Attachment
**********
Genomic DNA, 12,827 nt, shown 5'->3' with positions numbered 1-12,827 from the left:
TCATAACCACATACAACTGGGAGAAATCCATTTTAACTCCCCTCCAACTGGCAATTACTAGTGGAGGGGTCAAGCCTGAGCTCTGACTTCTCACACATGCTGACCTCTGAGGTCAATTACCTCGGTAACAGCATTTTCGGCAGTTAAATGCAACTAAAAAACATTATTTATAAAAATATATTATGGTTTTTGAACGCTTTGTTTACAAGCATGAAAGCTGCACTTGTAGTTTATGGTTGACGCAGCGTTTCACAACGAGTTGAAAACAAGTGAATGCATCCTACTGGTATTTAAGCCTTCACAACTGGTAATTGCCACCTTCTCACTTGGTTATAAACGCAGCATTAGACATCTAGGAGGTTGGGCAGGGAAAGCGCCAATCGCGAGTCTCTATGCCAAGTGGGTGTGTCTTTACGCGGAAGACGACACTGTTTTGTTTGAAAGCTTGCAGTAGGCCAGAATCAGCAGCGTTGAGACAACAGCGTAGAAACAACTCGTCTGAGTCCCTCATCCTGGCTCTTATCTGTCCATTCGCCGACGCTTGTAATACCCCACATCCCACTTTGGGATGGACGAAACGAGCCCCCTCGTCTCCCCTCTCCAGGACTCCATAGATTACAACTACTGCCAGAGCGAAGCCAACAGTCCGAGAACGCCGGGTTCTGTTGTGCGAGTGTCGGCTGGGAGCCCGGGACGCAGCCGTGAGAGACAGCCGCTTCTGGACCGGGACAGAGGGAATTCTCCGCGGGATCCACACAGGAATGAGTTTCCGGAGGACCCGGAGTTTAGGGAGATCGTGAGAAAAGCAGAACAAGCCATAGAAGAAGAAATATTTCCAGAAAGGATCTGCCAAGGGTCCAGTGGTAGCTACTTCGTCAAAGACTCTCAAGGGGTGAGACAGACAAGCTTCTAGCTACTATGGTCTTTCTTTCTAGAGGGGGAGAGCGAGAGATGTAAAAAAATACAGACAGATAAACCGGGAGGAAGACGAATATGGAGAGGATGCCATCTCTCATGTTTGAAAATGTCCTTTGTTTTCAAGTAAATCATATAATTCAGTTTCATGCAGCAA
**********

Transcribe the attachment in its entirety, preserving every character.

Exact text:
Genomic DNA, 12,827 nt, shown 5'->3' with positions numbered 1-12,827 from the left:
TCATAACCACATACAACTGGGAGAAATCCATTTTAACTCCCCTCCAACTGGCAATTACTAGTGGAGGGGTCAAGCCTGAGCTCTGACTTCTCACACATGCTGACCTCTGAGGTCAATTACCTCGGTAACAGCATTTTCGGCAGTTAAATGCAACTAAAAAACATTATTTATAAAAATATATTATGGTTTTTGAACGCTTTGTTTACAAGCATGAAAGCTGCACTTGTAGTTTATGGTTGACGCAGCGTTTCACAACGAGTTGAAAACAAGTGAATGCATCCTACTGGTATTTAAGCCTTCACAACTGGTAATTGCCACCTTCTCACTTGGTTATAAACGCAGCATTAGACATCTAGGAGGTTGGGCAGGGAAAGCGCCAATCGCGAGTCTCTATGCCAAGTGGGTGTGTCTTTACGCGGAAGACGACACTGTTTTGTTTGAAAGCTTGCAGTAGGCCAGAATCAGCAGCGTTGAGACAACAGCGTAGAAACAACTCGTCTGAGTCCCTCATCCTGGCTCTTATCTGTCCATTCGCCGACGCTTGTAATACCCCACATCCCACTTTGGGATGGACGAAACGAGCCCCCTCGTCTCCCCTCTCCAGGACTCCATAGATTACAACTACTGCCAGAGCGAAGCCAACAGTCCGAGAACGCCGGGTTCTGTTGTGCGAGTGTCGGCTGGGAGCCCGGGACGCAGCCGTGAGAGACAGCCGCTTCTGGACCGGGACAGAGGGAATTCTCCGCGGGATCCACACAGGAATGAGTTTCCGGAGGACCCGGAGTTTAGGGAGATCGTGAGAAAAGCAGAACAAGCCATAGAAGAAGAAATATTTCCAGAAAGGATCTGCCAAGGGTCCAGTGGTAGCTACTTCGTCAAAGACTCTCAAGGGGTGAGACAGACAAGCTTCTAGCTACTATGGTCTTTCTTTCTAGAGGGGGAGAGCGAGAGATGTAAAAAAATACAGACAGATAAACCGGGAGGAAGACGAATATGGAGAGGATGCCATCTCTCATGTTTGAAAATGTCCTTTGTTTTCAAGTAAATCATATAATTCAGTTTCATGCAGCAA